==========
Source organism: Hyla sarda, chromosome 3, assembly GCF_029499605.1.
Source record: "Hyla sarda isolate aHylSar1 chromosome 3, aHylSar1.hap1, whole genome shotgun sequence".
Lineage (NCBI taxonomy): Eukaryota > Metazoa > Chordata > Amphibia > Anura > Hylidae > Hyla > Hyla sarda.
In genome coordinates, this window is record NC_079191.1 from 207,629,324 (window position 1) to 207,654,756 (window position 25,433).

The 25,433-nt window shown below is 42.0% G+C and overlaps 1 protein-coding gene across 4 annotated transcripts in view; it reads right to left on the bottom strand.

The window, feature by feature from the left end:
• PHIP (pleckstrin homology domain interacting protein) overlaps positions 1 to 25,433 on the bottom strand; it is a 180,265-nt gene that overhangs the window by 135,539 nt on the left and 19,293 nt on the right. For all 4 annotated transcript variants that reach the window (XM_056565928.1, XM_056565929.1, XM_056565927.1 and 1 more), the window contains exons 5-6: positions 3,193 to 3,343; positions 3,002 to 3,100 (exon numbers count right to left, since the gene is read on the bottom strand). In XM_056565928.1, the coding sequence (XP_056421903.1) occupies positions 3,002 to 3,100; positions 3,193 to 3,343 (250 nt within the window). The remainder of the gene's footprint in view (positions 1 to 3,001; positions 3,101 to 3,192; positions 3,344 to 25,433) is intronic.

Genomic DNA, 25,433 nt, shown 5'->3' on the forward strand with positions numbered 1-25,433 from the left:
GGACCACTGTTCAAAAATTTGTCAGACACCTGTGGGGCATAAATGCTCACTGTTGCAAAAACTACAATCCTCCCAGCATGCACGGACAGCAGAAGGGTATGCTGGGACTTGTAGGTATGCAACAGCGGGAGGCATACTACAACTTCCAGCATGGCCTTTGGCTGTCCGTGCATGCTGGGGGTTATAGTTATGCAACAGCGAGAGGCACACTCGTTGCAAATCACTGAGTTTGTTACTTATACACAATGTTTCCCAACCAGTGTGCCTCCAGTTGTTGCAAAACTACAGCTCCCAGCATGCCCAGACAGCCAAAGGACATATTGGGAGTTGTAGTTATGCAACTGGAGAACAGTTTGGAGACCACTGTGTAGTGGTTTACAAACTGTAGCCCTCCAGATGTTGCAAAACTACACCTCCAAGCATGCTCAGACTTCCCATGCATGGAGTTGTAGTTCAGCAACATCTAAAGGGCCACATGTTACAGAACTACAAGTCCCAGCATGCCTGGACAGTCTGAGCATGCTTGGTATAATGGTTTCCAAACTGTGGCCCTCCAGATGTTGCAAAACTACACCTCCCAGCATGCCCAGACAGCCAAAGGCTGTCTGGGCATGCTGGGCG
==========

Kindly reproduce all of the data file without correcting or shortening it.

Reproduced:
Source organism: Hyla sarda, chromosome 3, assembly GCF_029499605.1.
Source record: "Hyla sarda isolate aHylSar1 chromosome 3, aHylSar1.hap1, whole genome shotgun sequence".
Lineage (NCBI taxonomy): Eukaryota > Metazoa > Chordata > Amphibia > Anura > Hylidae > Hyla > Hyla sarda.
In genome coordinates, this window is record NC_079191.1 from 207,629,324 (window position 1) to 207,654,756 (window position 25,433).

The 25,433-nt window shown below is 42.0% G+C and overlaps 1 protein-coding gene across 4 annotated transcripts in view; it reads right to left on the bottom strand.

The window, feature by feature from the left end:
• PHIP (pleckstrin homology domain interacting protein) overlaps positions 1 to 25,433 on the bottom strand; it is a 180,265-nt gene that overhangs the window by 135,539 nt on the left and 19,293 nt on the right. For all 4 annotated transcript variants that reach the window (XM_056565928.1, XM_056565929.1, XM_056565927.1 and 1 more), the window contains exons 5-6: positions 3,193 to 3,343; positions 3,002 to 3,100 (exon numbers count right to left, since the gene is read on the bottom strand). In XM_056565928.1, the coding sequence (XP_056421903.1) occupies positions 3,002 to 3,100; positions 3,193 to 3,343 (250 nt within the window). The remainder of the gene's footprint in view (positions 1 to 3,001; positions 3,101 to 3,192; positions 3,344 to 25,433) is intronic.

Genomic DNA, 25,433 nt, shown 5'->3' on the forward strand with positions numbered 1-25,433 from the left:
GGACCACTGTTCAAAAATTTGTCAGACACCTGTGGGGCATAAATGCTCACTGTTGCAAAAACTACAATCCTCCCAGCATGCACGGACAGCAGAAGGGTATGCTGGGACTTGTAGGTATGCAACAGCGGGAGGCATACTACAACTTCCAGCATGGCCTTTGGCTGTCCGTGCATGCTGGGGGTTATAGTTATGCAACAGCGAGAGGCACACTCGTTGCAAATCACTGAGTTTGTTACTTATACACAATGTTTCCCAACCAGTGTGCCTCCAGTTGTTGCAAAACTACAGCTCCCAGCATGCCCAGACAGCCAAAGGACATATTGGGAGTTGTAGTTATGCAACTGGAGAACAGTTTGGAGACCACTGTGTAGTGGTTTACAAACTGTAGCCCTCCAGATGTTGCAAAACTACACCTCCAAGCATGCTCAGACTTCCCATGCATGGAGTTGTAGTTCAGCAACATCTAAAGGGCCACATGTTACAGAACTACAAGTCCCAGCATGCCTGGACAGTCTGAGCATGCTTGGTATAATGGTTTCCAAACTGTGGCCCTCCAGATGTTGCAAAACTACACCTCCCAGCATGCCCAGACAGCCAAAGGCTGTCTGGGCATGCTGGGCG